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Declining participation of Youth in Zimbabwe Elections

By Rudo A Motsi

The Zimbabwe elections are due in less than two months from now and by-elections conducted from 2018 show an increasing decline in youth participation. This raises questions as to why the youth continue to shy away from electoral matters in Zimbabwe. Zimbabwe has a population of about 16 million people, with approximately 77.9% of this population being youths aged 34 years old and younger. Given this, there is a presumption that the largest demographic participating in electoral processes ought to be the youth. But this is not the case. The youth as the largest demographic are mostly affected by democratic processes but apathy remains high, with young people failing to turn up to participate in electoral, democracy and governance issues. The lack of participation is a result of a number of issues ranging from, restrictive political parties, a general lack of interest, insufficient information that enables participation and insufficient funds to address the electoral and governmental needs of the youth.

The political terrain in Zimbabwe

Zimbabwean politics has remained a dividing factor that has caused the youth to shy away from electoral participation. Due to internal fights in the political parties, the uneven playing field, citizen arrests and allegations of rigging, the youth have shown an increasing disinterest in electoral issues. As political parties campaign, there has been a growing trend of vote rigging against the Electoral Commission in conjunction with the ruling party. This has a direct effect on youth participation causing them to refrain from participating in electoral issues. The youth allege that elections are always rigged, therefore, their vote doesn’t count.


Statistics show that approximately 70% of youth in Zimbabwe are currently unemployed and are living in extreme poverty. As a result of poverty, the youth have been exposed to exploitation in political structures for political gain. The youth vote can be bought for a certain fee and underprivileged youth continuously receive the end of this. This has also resulted in fake promises that never materialise. In Zimbabwe, politicking is often practised by those with the political muscle with youths reduced to being pawns in 'politricks', sidelining political issues and relegating the vote to the highest bidder.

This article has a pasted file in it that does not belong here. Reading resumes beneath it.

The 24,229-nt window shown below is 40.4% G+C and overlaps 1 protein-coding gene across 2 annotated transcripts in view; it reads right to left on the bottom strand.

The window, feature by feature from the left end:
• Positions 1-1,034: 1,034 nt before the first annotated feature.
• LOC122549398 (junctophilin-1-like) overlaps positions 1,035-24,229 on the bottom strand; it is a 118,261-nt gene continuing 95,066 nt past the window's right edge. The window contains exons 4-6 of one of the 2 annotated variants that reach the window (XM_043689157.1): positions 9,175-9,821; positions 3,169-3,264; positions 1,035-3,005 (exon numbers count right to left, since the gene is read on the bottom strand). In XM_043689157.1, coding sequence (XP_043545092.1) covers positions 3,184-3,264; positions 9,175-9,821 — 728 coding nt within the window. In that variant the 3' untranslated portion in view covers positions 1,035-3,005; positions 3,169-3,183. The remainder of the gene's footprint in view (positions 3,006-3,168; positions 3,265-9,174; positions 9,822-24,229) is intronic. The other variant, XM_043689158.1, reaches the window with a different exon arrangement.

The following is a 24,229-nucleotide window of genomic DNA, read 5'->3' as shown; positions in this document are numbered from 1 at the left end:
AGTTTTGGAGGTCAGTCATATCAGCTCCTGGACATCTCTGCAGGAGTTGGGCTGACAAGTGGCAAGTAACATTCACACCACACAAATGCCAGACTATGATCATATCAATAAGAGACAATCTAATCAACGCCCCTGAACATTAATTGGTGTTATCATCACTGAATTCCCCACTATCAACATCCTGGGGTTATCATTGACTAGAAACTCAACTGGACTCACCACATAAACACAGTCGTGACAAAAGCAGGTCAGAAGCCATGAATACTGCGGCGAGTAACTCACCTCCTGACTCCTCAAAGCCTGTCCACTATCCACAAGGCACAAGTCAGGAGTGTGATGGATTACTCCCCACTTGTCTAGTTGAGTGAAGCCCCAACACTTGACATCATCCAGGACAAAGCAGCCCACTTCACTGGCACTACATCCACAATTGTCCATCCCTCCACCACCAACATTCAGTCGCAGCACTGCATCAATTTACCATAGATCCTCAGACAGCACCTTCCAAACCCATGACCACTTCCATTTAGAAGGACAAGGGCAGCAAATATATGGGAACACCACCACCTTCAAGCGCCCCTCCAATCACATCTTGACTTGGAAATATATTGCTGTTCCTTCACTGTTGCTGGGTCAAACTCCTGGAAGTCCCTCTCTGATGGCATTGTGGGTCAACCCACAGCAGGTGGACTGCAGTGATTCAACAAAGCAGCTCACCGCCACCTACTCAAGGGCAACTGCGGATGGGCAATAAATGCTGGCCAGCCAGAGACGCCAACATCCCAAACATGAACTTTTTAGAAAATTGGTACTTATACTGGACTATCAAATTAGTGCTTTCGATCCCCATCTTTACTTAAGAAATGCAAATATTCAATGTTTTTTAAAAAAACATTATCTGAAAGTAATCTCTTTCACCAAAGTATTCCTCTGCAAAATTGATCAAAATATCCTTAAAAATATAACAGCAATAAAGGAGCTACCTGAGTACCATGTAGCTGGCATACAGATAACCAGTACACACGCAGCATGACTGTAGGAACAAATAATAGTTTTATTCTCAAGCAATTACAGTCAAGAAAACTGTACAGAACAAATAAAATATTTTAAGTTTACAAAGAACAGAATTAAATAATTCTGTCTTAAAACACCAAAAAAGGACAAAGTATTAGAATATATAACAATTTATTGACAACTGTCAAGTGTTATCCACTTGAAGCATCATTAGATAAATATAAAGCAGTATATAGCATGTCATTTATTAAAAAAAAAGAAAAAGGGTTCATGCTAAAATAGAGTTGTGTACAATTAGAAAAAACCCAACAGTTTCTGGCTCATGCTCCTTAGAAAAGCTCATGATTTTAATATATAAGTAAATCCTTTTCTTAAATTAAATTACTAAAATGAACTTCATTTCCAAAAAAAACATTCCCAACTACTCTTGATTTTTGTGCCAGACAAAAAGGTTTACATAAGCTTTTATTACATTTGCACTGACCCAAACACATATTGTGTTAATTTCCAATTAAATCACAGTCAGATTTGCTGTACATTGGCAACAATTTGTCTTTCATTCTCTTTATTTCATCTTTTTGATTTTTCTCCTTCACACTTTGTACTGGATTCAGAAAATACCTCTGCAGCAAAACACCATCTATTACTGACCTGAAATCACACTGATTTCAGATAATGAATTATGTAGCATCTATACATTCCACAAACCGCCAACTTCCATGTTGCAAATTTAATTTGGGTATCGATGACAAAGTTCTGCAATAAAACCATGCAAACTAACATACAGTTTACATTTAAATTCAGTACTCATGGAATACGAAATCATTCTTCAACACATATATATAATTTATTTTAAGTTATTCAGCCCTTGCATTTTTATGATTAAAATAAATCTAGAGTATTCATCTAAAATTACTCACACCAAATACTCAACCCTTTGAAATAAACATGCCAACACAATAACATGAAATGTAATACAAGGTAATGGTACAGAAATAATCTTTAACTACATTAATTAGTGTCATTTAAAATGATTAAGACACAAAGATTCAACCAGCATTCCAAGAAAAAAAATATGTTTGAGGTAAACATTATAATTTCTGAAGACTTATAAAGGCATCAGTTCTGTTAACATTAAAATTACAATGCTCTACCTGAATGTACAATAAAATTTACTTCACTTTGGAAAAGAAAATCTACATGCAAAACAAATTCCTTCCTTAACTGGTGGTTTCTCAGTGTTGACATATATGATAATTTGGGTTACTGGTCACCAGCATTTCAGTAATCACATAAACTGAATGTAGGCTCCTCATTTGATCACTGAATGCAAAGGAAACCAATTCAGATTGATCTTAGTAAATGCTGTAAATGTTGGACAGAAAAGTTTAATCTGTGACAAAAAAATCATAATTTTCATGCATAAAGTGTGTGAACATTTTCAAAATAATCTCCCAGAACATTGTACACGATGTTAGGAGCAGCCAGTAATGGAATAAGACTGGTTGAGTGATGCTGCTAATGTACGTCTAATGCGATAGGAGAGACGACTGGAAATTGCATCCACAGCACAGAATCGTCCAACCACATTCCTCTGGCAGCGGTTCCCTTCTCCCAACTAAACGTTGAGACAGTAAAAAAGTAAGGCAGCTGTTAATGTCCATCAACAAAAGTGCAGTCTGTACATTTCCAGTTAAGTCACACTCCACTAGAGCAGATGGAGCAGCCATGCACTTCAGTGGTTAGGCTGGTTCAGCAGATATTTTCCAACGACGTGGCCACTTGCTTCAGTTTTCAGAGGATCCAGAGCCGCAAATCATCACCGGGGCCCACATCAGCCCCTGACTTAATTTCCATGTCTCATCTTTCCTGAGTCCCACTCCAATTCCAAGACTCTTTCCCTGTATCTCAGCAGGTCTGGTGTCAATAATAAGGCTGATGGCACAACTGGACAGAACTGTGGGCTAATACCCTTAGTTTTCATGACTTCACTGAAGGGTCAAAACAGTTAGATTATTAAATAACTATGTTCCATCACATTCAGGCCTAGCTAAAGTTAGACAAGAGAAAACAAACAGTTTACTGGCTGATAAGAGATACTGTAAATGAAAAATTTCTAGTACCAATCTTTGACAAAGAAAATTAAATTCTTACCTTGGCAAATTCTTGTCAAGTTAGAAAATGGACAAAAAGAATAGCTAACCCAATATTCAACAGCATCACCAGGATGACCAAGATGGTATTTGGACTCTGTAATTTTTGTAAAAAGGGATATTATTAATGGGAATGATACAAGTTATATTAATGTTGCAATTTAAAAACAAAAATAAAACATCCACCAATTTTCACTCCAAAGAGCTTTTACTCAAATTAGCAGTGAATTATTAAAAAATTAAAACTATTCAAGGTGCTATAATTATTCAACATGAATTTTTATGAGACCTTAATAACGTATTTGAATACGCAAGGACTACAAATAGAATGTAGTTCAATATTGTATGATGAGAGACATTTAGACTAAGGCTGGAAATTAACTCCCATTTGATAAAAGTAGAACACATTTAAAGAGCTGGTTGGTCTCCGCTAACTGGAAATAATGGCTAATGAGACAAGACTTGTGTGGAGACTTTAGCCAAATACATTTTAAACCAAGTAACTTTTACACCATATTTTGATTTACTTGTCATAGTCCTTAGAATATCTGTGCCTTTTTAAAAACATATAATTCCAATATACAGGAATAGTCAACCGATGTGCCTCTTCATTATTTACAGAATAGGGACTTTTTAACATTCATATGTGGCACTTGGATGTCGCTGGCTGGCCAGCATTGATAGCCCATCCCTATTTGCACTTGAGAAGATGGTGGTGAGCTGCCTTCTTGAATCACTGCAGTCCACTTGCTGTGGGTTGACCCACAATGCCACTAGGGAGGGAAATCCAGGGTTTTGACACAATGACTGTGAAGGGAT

Weaponisation of the law and restricted freedoms

The supreme laws governing Zimbabwe have also become an impediment to youth participation in elections and governance related issues. Zimbabwe has since undergone a major crackdown on dissent. This worsened since the COVID-19 pandemic. Zimbabwean youth have been subjected to state security violence and arbitrary arrests, with youths such as Makomborero Haruzivishe, Tapiwa Chiriga and many more being subjected to arrests and lengthy pretrial detentions. Currently, four members of the Zimbabwe National Students Union (ZINASU), Benjamin Watadza, Emmanuel Sitima, Comfort Mpofu and Lionel Madamombe have spent more than 30 days in prison with their bail application being dismissed on the grounds that the students are likely to reoffend as they belong to the Black Monday Movement, which is “capable of causing more trouble for the state”. As we head towards the 2023 Harmonised Elections, increased repression contributes towards voter and electoral apathy and negatively impacts youth participation in electoral issues for fear of persecution.

Administration of ZEC

The administration of elections by the Zimbabwe Electoral Commission (ZEC) has also caused youth to shy away from participating in elections. The ZEC has been accused of administering elections in a partisan manner causing distrust among the youth. Lack of comprehensive voter education by the Commission has also increased voter apathy among young people.

General disinterest

The youth have also shown lack of interest in the system of governance because they feel they cannot change it. Voter apathy can also be attributed to a number of structural injustices from vote buying, political violence and intimidation and lack of change in governmental policies. This has led the youth and many other Zimbabweans to question the legitimacy and validity of elections in Zimbabwe.

Authorities in Zimbabwe are encouraged to create a safe, equal political and electoral playing field to allow for full participation of youth and all Zimbabweans. There is a need to continue with youth empowerment programs that advance youth growth. Civil society, Faith based organisations and the Electoral Body also need to work hand in hand to ensure continuous voter education throughout the electoral cycle.

R. A. Motsi is an election and democracy enthusiast. She has experience in voter mobilisation, election observation and election advocacy.


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